Ben be­hav­ing badly

Sunday Tasmanian - Tassie Living - - Eguide Movies - LEIGH PAATSCH

AF­TER cre­at­ing two of the finest main­stream fea­tures ever pro­duced in Australia – The Cas­tle ( 1997) and The Dish ( 2000) – the uber- tal­ented Work­ing Dog team con­spic­u­ously sat out the first decade of the new film­mak­ing mil­len­nium.

Now they have re­turned with a new ro­man­tic com­edy, Any Ques­tions for Ben?

As much as I hate to say it as an un­equiv­o­cal fan of the Work­ing Dog ef­fect, the re­turn is not quite the cause for cel­e­bra­tion many will have hoped.

The first thing that strikes you about Any Ques­tions for Ben? is its ag­gres­sive pur­suit of an ur­bane, so­phis­ti­cated vibe that Aus­tralian come­dies have tra­di­tion­ally shunned. In spite of some pac­ing and script­ing prob­lems, the film’s con­tem­po­rary line of at­tack with its hu­mour is an un­qual­i­fied suc­cess.

When it comes to the all- im­por­tant is­sue of re­lat­ing to the ti­tle char­ac­ter, how­ever, the ap­peal of the ma­te­rial is more un­fo­cused than univer­sal.

At the age of 27, Ben ( played by Josh Law­son) is go­ing through what he calls ‘‘ a quar­ter- life cri­sis’’.

Our first im­pres­sions of Ben also turn out to be last­ing ones. For much of this slen­der tale, he is a self- ab­sorbed swing­ing sin­gle liv­ing the in­ner- city dream to the hilt.

Though rat­tled by an ill- fated ap­pear­ance at a ca­reers night at his old school – where the stu­dents were openly dis­in­ter­ested in his sput­ter­ing spiel about life as a prod­uct brand man­ager – Ben is at a loss as to how to change his ways.

And so, even as he is plagued by in­tense pangs of ‘‘ is that all there is?’’ doubt, Benny Boy keeps swag­ger­ing from lover to lover ( a Rus­sian ten­nis star, a model) and so­cial func­tion to so­cial func­tion ( the Aus­tralian Open, the Melbourne Cup) as be­fore.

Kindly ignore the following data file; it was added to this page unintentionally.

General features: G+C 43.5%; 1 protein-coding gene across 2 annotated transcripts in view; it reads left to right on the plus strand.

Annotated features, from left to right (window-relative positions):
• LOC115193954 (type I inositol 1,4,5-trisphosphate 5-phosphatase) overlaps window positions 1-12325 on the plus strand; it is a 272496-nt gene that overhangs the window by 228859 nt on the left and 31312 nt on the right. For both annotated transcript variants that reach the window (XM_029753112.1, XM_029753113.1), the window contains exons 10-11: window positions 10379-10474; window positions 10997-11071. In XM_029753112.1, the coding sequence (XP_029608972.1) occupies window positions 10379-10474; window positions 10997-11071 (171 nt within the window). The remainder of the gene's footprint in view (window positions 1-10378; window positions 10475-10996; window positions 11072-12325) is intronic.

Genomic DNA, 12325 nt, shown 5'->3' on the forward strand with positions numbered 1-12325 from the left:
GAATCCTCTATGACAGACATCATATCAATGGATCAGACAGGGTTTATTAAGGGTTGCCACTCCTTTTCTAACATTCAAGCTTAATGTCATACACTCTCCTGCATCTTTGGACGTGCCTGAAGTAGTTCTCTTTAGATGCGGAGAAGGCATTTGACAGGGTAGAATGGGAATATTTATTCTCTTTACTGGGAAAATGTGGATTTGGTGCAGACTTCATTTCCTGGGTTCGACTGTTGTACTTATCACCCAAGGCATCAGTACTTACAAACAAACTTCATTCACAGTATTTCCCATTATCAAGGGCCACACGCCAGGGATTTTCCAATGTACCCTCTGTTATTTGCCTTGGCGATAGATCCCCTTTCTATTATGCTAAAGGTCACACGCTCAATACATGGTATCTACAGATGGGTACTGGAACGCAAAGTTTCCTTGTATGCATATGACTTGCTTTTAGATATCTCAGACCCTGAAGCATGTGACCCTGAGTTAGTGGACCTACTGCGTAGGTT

If this is a jour­ney to en­light­en­ment, one can only as­sume the map was se­ri­ously mis­placed at some point dur­ing the script­ing process.

The lack of an em­phatic point to the movie leaves Law­son some­what ex­posed as a lead­ing man.

When the go­ing is good, he is able to turn on the self- dep­re­cat­ing charm.

When­ever the story keeps dou­bling back upon it­self, a cer­tain air of self- sat­is­fied smarm creeps into Law­son’s per­for­mance.

The core strengths of Any Ques­tions for Ben? can be found as you move fur­ther down the cast list.

Tas­ma­nia’s own Rachael Tay­lor ( as the in­ter­na­tional aid worker who may one day come to Ben’s ro­man­tic res­cue) ex­udes a warmth and as­sur­ance that in­stantly snaps Law­son out of his funk in their scenes to­gether.

It is a shame she is miss­ing in ac­tion for lengthy spells in the picture.

Sup­port­ing play­ers such as Ed Kavalee, Lachy Hulme, Felic­ity Ward and Alan Brough also cap­i­talise bril­liantly on small, but very amus­ing roles that cap­ture the in­tended essence of the film. Now show­ing Vil­lage Cine­mas

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